It’s nearly impossible for a baseball team to do better than a 26-2 start overall and an 8-1 start in the Southeastern Conference.
But just what are we to make of the No. 2 LSU team that has accumulated those gaudy records?
As the Tigers begin the second half of the regular season against Alcorn State on Tuesday night in Alex Box Stadium, the toughest challenges and the most important part of the season lie head.
“We’re proud of what we did,” Tigers coach Paul Mainieri said. “We also realize that we have 28 tough games ahead of us, 21 in conference.
“It’s going to be a gauntlet. We could end up not having as good a record in the second half of the season and yet be a better team simply because of what we’re going to face.”
If LSU matched its first-half record during the second half, it would finish the regular season with a 52-4 record.
“Who does that, especially in this league?” Mainieri asked rhetorically.
A rule of thumb, Mainieri said, is that a 20-10 SEC record gives you a legitimate shot at the SEC overall title, which the Tigers won with a 19-11 record last season.
LSU began SEC play by winning two of three at Mississippi State, which is 3-6 in the league. Then it took advantage of two of the worst teams in the league by sweeping Auburn (1-8) and Missouri (2-7).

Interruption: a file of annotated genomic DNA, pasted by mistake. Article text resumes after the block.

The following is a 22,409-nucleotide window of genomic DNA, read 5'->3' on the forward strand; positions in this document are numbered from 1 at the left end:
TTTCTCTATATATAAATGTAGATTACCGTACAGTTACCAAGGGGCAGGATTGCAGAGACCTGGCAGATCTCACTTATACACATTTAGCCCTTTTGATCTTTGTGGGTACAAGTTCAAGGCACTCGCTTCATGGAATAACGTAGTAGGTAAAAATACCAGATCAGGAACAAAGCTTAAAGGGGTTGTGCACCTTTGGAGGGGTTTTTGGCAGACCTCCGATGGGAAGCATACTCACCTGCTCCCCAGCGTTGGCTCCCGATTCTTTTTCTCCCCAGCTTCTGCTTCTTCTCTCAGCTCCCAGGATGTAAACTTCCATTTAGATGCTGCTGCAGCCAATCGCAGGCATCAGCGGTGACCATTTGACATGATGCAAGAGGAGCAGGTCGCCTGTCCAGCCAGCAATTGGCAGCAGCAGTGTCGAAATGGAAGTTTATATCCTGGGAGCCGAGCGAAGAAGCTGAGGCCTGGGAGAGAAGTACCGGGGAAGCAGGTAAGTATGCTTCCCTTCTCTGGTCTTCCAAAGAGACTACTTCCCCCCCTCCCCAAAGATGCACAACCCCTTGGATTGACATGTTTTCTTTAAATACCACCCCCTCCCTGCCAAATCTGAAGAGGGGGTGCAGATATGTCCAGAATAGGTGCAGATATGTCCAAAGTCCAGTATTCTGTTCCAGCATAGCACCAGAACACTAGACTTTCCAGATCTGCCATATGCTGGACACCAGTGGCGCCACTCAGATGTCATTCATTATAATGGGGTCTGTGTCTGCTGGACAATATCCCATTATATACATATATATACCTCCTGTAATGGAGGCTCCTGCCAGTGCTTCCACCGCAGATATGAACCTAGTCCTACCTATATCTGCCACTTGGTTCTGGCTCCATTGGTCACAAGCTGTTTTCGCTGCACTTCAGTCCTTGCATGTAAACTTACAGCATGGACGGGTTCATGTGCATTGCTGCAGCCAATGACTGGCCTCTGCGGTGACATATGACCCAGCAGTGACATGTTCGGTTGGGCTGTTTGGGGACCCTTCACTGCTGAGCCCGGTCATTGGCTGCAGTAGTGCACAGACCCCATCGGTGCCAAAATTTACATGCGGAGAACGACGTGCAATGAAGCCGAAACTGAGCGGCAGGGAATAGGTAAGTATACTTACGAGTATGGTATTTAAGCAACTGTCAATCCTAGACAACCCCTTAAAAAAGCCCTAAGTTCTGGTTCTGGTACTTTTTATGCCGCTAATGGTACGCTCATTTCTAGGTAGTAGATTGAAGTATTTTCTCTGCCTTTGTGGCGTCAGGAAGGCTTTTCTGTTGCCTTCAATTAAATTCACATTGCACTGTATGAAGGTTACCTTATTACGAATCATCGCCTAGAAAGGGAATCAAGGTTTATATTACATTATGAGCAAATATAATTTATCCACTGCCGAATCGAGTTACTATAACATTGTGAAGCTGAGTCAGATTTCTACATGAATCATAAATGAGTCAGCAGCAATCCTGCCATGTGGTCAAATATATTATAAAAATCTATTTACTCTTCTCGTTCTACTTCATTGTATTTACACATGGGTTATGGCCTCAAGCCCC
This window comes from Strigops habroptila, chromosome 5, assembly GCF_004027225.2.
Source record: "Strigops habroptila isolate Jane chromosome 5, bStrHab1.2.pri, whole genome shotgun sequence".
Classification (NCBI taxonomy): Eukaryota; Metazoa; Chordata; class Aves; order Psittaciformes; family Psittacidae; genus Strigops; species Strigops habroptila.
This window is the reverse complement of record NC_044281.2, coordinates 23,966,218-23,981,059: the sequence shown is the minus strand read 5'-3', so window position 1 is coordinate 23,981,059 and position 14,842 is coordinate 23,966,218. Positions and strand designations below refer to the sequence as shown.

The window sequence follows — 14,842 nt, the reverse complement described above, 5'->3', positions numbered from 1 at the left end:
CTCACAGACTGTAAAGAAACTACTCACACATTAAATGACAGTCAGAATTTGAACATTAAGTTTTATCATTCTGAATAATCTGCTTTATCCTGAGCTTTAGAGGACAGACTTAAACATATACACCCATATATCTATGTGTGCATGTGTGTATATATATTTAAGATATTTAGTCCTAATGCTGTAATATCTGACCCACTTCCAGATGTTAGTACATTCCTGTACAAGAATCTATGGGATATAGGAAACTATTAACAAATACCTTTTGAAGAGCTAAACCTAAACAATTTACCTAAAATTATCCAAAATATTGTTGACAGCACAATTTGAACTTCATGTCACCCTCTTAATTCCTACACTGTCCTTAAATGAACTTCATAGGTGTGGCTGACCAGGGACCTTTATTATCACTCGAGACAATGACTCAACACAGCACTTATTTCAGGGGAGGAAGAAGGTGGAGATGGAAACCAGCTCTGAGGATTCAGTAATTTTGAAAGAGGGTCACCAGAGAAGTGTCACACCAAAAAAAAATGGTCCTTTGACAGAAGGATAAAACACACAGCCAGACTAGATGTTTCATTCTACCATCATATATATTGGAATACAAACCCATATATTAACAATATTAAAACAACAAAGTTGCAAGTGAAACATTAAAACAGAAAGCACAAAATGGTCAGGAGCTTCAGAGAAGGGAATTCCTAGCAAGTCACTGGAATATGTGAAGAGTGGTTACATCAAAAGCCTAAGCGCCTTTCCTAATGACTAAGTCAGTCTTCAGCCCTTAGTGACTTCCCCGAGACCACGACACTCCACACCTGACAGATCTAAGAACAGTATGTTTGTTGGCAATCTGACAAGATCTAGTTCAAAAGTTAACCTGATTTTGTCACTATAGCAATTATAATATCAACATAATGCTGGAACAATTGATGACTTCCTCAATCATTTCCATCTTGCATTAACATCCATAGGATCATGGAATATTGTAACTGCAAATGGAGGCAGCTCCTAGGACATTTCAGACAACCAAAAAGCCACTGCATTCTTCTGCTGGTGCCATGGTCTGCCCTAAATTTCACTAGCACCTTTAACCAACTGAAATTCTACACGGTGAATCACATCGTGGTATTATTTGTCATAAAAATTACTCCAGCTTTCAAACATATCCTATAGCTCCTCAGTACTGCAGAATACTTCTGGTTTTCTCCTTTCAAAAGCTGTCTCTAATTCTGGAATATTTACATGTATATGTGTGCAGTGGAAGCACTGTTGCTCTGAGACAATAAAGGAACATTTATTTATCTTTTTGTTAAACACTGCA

You can’t do more than sweep, but you can’t really gauge yourself until you play the better teams.
That’s what the Tigers will start doing after Tuesday’s game and a quick trip to Metairie to play Southern Mississippi in the Wally Pontiff Jr. Classic on Wednesday.
No. 9 Kentucky (6-3) comes to Alex Box over the weekend, then LSU hits the road for consecutive weekends to play No. 12 Arkansas (6-3) and Alabama (7-2).
Next are home series against No. 11 South Carolina (5-4) and Florida (4-5), a trip to Texas A&M (5-4), and a home series against No. 16 Ole Miss (4-5).
“We’re going to have to deal with some adversity during the second half of the season,” Mainieri said.
The Tigers still have some uncertainty. Left-hander Sean McMullen seems to have a handle on the leadoff spot against right-handers, but it’s unclear if he can handle it against left-handers.
LSU’s offense has been more than adequate, but one-third of the lineup against Missouri last weekend comprised players batting less than .200: JaCoby Jones, Ty Ross and Andrew Stevenson.
Cody Glenn has pitched poorly in two of his three SEC Sunday starts, and it’s undecided whether he’ll get a fourth.
The Tigers have done all Mainieri could have asked, but there is still much to be learned about this team that is tied with Vanderbilt for the SEC’s best record.
“We started the season great at 26-2,” shortstop Alex Bregman said. “But we want to be known as team that came out the second half of the season and played a hard nine innings every time we took the field and got the win.”